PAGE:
11 Breathtaking Natural Wonders in England

The natural rock arch of Durdle Door in Dorset is a sight to behold
The natural rock arch of Durdle Door in Dorset is a sight to behold | © Finnbarr Webster/Getty Images

If you’re looking for stunning scenery, England seriously delivers. From the dramatic cliffs lining the coast, to ancient, otherworldly caves, here are 11 natural wonders that will take your breath away.

Malham Cove

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Malham Cove, Yorkshire Dales national park, England
© Geography Photos/Universal Images Group via Getty Images
This limestone formation, just outside the village of Malham in North Yorkshire, was formed thousands of years ago by a waterfall created at the end of the Ice Age. Surrounded by beautiful countryside, the sheer rock face and distinctive limestone pavement might look familiar as they featured in Harry Potter and the Deathly Hallows (Part 1).

Cheddar Gorge

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Cheddar Gorge
Climb to the top of Cheddar Gorge for spectacular views | © David Chapman / Alamy Stock Photo
With dramatic cliffs reaching a height of 450ft, this Somerset spot is the biggest gorge in the UK. Climb to the top of Cheddar Gorge for jaw-dropping views across the South West of the country, or head underground and explore the spectacular Gough’s Cave.

The Needles

Natural Feature
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The Needles, Isle of Wight
© Mr. Nut / Alamy Stock Photo
Just off the coast of mainland England, you’ll find the picturesque island known as the Isle of Wight and at the western point of the island, you’ll find The Needles. Here, the sea and elements have eroded the chalk coast, leaving three distinct towers of chalk that rise 30m out of the sea. View this natural wonder from the sea, or take to the skies in the nearby chairlift ride.

Brimham Rocks

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Balancing Rock Formations at Brimham Rocks
Check out the balancing rock formations at Brimham Rocks | © idp yorkshire collection / Alamy Stock Photo
Set against the rugged backdrop of the Yorkshire moors, these wonderfully weird natural rock formations are as striking as they are unique. Owned by the National Trust and set in an Area of Outstanding Natural Beauty, the Brimham Rocks stand at around 30ft tall – a true wonder of the natural world.

Gaping Gill

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Gaping Gill Waterfall, North Yorkshire Dales
Gaping Gill cave in the North Yorkshire Dales is a bewitching sight | © Electric Egg / Alamy Stock Photo
Head to the Dales to discover one of the country’s most famous and awe-inspiring caves. Gaping Gill is 100m deep, so not somewhere you can just go and explore on your own. A couple of times each year, The Bradford Pothole Club and the Craven Pothole Club set up a winch above the shaft for members of the public to ride down to the bottom and back, to experience this wonder for themselves.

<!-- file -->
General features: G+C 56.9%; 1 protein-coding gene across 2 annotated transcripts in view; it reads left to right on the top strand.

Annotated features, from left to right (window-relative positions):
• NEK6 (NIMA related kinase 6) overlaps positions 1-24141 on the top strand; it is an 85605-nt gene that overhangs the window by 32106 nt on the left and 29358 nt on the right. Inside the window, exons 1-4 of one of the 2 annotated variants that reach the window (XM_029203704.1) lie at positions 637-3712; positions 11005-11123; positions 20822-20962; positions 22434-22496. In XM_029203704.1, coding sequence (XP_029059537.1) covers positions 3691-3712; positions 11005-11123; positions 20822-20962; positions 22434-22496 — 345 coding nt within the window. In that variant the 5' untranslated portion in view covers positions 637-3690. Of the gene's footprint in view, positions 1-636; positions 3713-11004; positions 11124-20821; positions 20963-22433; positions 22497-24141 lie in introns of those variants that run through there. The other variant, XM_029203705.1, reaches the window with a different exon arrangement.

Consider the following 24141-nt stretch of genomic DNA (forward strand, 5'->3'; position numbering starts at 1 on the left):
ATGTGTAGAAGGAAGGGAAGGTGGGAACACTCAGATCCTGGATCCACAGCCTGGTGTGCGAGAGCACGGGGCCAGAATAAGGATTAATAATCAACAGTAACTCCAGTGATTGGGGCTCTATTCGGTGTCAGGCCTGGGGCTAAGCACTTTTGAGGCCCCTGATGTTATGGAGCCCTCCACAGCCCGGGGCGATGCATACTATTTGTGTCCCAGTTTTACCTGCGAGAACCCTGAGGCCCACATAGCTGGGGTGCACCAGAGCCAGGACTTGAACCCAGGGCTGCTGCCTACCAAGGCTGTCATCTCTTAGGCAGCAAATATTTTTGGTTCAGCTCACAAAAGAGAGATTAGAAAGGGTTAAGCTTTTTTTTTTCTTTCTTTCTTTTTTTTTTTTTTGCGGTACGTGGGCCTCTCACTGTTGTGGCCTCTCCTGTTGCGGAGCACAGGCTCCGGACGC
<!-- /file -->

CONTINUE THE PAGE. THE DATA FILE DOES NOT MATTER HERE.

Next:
Seven Sisters

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Seven sisters cliffs
The South Downs coast is known for the chalk Seven Sisters cliffs | © Athanasios Gioumpasis/Getty Images
Situated in the idyllic South Downs, the Seven Sisters chalk cliffs make up one of England’s most unspoilt coastlines. The cliffs peak and dip along the shoreline, making seven hills in total – hence the name. As the cliffs are left to erode, naturally they remain a beautiful white colour. For the best view of the Seven Sisters, head to Seaford Head, looking east across the River Cuckmere.

Scafell Pike

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View from Scafell Pike in the Lake District National Park, Cumbria, England.
© Sebastian Wasek / Alamy Stock Photo
At 978m high, Scafell Pike is England’s highest mountain and arguably its most beautiful, with exhilarating sweeping views that are very hard to beat. There are three routes to choose from if you decide to hike to the summit, with Hollowstones being the most straightforward. The rewards of that staggering view are definitely worth the effort.

Winnats Pass

Natural Feature
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A sunny autumn morning at Winnats Pass in the Peak District.
Winnats Pass in the Peak District is a limestone valley | © Photos by R A Kearton / Getty Images
In the heart of the beautiful Peak District, you’ll find Winnats Pass which is a steep-sided limestone valley, with towering cliffs on all sides. At first sight, it looks as though the cliffs have parted to make room for the single road that winds its way along the bottom of the valley. There are plenty of footpaths around Winnats Pass, so you can explore this wonder of nature for yourself.

High Force, County Durham

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High Force
The High Force waterfalls in County Durham are not to be missed
One of the most spectacular waterfalls in the country, High Force really is a force of nature. From its source on the pretty heather covered fells of the North Pennines, the River Tees flows down towards the dramatic 21m drop of the main waterfall. A relaxing walk through scenic woodland will lead you to the perfect spot to witness High Force in all its glory.

Coniston Water

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Coniston Water in Cumbria, English Lake District
Head to Coniston Water in Cumbria for a peaceful walk | © gollykim / Getty Images
Coniston Water in the Lake District, is one of the most beautiful lakes in the country. At five and a half miles long and half a mile wide, you’ll be blown away by this picture-perfect, peaceful lake. Surrounded by some of the best scenery England has to offer, Coniston Water is a place that will capture your heart.
These recommendations were updated on December 20, 2019 to keep your travel plans fresh.